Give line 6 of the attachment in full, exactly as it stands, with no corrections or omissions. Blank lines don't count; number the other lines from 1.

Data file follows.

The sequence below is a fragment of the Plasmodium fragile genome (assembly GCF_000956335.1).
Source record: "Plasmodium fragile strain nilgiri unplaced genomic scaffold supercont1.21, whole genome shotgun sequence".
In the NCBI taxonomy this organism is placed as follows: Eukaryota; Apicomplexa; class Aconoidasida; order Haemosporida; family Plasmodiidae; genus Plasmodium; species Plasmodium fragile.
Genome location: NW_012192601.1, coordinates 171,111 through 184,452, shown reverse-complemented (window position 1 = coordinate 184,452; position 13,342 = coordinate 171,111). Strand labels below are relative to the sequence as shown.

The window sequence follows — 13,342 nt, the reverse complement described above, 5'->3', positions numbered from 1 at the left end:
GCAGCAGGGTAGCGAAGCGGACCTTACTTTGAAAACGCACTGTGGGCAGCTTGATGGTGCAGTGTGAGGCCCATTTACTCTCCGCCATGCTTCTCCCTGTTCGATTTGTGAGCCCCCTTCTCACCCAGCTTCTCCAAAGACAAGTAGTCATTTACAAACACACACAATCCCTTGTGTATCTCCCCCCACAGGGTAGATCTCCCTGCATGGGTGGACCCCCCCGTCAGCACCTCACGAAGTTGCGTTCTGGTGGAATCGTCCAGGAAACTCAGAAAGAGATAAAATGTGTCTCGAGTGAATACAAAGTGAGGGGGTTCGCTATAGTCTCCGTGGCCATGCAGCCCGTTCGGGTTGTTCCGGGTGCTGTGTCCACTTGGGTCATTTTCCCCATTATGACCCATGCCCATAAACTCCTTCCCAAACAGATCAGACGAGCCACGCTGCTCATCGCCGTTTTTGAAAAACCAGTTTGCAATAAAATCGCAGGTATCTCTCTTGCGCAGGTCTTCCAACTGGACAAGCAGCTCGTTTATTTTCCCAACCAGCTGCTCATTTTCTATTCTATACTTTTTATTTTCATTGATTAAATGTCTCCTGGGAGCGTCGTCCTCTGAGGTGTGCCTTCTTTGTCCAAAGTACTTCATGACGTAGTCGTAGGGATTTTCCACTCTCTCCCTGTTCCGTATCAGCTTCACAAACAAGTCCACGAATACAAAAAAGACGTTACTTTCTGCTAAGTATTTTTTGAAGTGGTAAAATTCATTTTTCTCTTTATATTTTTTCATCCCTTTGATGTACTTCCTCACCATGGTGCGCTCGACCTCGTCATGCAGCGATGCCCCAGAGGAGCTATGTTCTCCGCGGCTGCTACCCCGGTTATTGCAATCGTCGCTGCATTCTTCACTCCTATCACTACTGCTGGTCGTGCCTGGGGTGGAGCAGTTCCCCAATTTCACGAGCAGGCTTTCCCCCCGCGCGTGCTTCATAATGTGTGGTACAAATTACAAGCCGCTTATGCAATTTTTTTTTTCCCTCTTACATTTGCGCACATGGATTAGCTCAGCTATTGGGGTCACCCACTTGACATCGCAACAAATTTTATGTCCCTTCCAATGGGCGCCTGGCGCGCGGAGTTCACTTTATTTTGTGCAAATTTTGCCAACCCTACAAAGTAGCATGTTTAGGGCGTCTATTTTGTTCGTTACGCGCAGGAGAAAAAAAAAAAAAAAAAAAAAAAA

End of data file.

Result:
GCAGCAGGGTAGCGAAGCGGACCTTACTTTGAAAACGCACTGTGGGCAGCTTGATGGTGCAGTGTGAGGCCCATTTACTCTCCGCCATGCTTCTCCCTGTTCGATTTGTGAGCCCCCTTCTCACCCAGCTTCTCCAAAGACAAGTAGTCATTTACAAACACACACAATCCCTTGTGTATCTCCCCCCACAGGGTAGATCTCCCTGCATGGGTGGACCCCCCCGTCAGCACCTCACGAAGTTGCGTTCTGGTGGAATCGTCCAGGAAACTCAGAAAGAGATAAAATGTGTCTCGAGTGAATACAAAGTGAGGGGGTTCGCTATAGTCTCCGTGGCCATGCAGCCCGTTCGGGTTGTTCCGGGTGCTGTGTCCACTTGGGTCATTTTCCCCATTATGACCCATGCCCATAAACTCCTTCCCAAACAGATCAGACGAGCCACGCTGCTCATCGCCGTTTTTGAAAAACCAGTTTGCAATAAAATCGCAGGTATCTCTCTTGCGCAGGTCTTCCAACTGGACAAGCAGCTCGTTTATTTTCCCAACCAGCTGCTCATTTTCTATTCTATACTTTTTATTTTCATTGATTAAATGTCTCCTGGGAGCGTCGTCCTCTGAGGTGTGCCTTCTTTGTCCAAAGTACTTCATGACGTAGTCGTAGGGATTTTCCACTCTCTCCCTGTTCCGTATCAGCTTCACAAACAAGTCCACGAATACAAAAAAGACGTTACTTTCTGCTAAGTATTTTTTGAAGTGGTAAAATTCATTTTTCTCTTTATATTTTTTCATCCCTTTGATGTACTTCCTCACCATGGTGCGCTCGACCTCGTCATGCAGCGATGCCCCAGAGGAGCTATGTTCTCCGCGGCTGCTACCCCGGTTATTGCAATCGTCGCTGCATTCTTCACTCCTATCACTACTGCTGGTCGTGCCTGGGGTGGAGCAGTTCCCCAATTTCACGAGCAGGCTTTCCCCCCGCGCGTGCTTCATAATGTGTGGTACAAATTACAAGCCGCTTATGCAATTTTTTTTTTCCCTCTTACATTTGCGCACATGGATTAGCTCAGCTATTGGGGTCACCCACTTGACATCGCAACAAATTTTATGTCCCTTCCAATGGGCGCCTGGCGCGCGGAGTTCACTTTATTTTGTGCAAATTTTGCCAACCCTACAAAGTAGCATGTTTAGGGCGTCTATTTTGTTCGTTACGCGCAGGAGAAAAAAAAAAAAAAAAAAAAAAAA